Whether you loved him or couldn’t stand him, John Howard has earned himself a reputation for speaking his mind on issues.
But it’s his latest comments about the number of women in parliament that have got some people criticising him.
So what did the former prime minister say that’s got some people so upset?
Well, during an address to the Press Club in Canberra yesterday Mr Howard was asked about his thoughts on the number of female MPs in the Liberal party.
The party currently has just 18 women out of 84 MPs, with a goal to have a quota of 50% female MPs by 2025.
But Mr Howard said he doesn’t believe in quotas, and he doubts whether there will ever be a 50/50 split of men and women in parliament.
“I don’t think you will ever sort of have a 50/50 thing because it is a fact of society that the caring role, whatever people may say about it and whatever the causes are, women play a significantly greater part of fulfilling the caring role in our communities which inevitably places some limits on their capacity,” he said.
“Some people may say, ‘What a terrible thing to say’, and it’s not a terrible thing to say, it just happens to be the truth and occasionally, you’ve just got to recognise that and say it.
“The mainstream should not be too timid to say things occasionally.”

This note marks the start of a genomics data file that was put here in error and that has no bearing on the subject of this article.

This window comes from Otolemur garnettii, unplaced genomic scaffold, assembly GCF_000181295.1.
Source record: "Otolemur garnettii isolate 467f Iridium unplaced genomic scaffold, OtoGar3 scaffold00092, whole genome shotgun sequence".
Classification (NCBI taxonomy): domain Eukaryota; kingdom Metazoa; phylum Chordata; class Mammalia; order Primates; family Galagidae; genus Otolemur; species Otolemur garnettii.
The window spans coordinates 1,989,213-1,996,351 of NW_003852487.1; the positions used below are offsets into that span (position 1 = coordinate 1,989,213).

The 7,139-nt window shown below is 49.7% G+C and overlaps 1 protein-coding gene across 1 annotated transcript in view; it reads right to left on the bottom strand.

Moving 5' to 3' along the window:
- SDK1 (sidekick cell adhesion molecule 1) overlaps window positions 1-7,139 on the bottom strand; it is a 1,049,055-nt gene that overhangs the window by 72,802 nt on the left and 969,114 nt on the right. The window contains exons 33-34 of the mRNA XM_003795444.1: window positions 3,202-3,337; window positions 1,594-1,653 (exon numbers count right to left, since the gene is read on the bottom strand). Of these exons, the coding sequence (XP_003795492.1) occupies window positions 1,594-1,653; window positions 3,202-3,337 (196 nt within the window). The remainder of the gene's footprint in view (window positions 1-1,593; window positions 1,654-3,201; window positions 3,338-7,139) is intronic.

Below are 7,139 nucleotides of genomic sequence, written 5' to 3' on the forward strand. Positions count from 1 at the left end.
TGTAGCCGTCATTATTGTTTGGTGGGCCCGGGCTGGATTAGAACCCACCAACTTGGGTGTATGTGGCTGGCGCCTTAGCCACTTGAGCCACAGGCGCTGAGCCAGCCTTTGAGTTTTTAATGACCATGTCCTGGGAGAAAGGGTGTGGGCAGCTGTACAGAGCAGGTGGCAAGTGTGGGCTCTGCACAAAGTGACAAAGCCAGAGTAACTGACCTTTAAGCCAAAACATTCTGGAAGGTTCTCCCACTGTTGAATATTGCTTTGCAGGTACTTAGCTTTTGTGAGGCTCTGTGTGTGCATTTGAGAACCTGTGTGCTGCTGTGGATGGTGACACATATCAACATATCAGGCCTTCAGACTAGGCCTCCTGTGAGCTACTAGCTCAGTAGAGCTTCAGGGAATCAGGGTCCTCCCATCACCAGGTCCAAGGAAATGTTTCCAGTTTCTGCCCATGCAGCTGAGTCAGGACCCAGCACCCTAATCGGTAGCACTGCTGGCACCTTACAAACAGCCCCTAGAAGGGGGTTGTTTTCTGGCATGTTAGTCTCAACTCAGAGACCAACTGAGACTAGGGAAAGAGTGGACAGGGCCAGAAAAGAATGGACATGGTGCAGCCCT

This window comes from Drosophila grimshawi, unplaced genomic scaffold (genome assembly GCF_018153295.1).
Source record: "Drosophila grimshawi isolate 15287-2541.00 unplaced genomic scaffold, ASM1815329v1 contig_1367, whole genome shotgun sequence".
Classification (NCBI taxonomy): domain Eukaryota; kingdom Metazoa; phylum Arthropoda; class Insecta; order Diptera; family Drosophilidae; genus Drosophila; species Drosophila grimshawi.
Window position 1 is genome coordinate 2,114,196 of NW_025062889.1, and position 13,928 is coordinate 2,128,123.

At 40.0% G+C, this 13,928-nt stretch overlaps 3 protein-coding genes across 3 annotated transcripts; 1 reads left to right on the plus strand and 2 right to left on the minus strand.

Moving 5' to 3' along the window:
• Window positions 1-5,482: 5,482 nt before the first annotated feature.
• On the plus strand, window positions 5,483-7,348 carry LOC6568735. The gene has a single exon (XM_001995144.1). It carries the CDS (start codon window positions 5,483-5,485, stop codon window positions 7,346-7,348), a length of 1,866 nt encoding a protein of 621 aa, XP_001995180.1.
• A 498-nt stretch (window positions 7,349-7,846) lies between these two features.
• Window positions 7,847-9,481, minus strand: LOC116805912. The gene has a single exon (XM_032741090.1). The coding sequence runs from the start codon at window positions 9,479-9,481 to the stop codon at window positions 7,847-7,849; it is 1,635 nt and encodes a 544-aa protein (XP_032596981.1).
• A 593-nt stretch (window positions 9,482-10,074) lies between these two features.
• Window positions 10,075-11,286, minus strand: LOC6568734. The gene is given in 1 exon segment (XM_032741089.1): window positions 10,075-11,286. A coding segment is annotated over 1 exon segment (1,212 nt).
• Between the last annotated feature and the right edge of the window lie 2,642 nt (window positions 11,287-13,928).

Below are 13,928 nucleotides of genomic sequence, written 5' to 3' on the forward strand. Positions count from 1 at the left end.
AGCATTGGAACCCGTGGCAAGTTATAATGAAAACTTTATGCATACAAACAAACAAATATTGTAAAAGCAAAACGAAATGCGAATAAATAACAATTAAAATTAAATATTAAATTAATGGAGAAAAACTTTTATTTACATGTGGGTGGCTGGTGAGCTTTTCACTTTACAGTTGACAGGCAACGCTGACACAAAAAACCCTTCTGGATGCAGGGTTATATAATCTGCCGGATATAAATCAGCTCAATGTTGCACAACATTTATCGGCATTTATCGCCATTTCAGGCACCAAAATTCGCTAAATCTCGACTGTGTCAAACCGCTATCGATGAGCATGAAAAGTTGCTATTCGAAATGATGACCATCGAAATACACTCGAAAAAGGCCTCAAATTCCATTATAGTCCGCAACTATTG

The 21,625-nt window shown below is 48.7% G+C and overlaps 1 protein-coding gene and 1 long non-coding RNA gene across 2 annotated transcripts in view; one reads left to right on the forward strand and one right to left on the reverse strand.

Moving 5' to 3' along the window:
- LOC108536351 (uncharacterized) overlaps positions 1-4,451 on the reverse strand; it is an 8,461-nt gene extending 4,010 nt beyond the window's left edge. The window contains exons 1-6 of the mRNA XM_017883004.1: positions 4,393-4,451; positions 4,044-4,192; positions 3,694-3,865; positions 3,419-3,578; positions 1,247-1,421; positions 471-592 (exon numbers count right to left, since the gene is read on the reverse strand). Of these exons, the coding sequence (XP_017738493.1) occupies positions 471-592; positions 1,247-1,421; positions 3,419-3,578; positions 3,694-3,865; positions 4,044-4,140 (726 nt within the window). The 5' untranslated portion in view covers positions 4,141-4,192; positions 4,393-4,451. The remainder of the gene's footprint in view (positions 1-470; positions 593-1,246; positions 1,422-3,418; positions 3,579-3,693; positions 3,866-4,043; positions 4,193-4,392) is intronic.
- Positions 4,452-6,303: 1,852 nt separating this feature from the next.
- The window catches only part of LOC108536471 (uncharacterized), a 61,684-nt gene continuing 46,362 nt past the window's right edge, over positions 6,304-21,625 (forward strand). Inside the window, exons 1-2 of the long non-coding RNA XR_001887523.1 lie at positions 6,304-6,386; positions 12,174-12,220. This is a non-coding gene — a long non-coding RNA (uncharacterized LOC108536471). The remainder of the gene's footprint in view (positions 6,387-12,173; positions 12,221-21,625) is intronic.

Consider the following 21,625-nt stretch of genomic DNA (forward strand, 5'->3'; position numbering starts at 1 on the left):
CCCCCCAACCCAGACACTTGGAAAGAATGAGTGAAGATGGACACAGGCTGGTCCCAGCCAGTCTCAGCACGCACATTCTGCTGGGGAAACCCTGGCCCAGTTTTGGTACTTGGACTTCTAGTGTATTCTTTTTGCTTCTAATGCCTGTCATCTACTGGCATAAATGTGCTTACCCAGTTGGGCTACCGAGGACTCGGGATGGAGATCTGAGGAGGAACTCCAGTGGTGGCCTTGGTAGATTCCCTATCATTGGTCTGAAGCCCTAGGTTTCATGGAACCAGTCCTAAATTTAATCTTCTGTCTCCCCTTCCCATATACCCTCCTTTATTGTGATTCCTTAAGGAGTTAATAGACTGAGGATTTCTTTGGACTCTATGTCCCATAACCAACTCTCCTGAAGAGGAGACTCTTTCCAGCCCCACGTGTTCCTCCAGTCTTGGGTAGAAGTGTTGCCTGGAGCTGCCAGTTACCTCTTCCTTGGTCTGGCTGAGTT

So what are the people criticising the former PM saying?
Herald Sun columnist Wendy Tuohy has penned an editorial stating she believes John Howard is wrong.
Using the Labor party’s 44% female politicians and the 40% figure of women on ASX-listed company boards, Tuohy slammed the former PM.
“Why should we simply accept that women’s capacity to secure their own financial futures and also to deliver their full contribution in the work world is limited by other people’s expectations,” she wrote.
“Or, that they should stay home to “care”, rather than be capable of working, even in parliament, where many mothers with little kids are doing just fine.
“To make society fairer; to continue to facilitate the improved profits companies with higher representations of women at senior levels are reporting; and, most importantly, to ensure Parliament looks like the community it represents, we need to be helping women find ways in, not just accepting under-representation of half the population.”
John Howard did, however, say that he would to see a natural process where there are more women in parliament.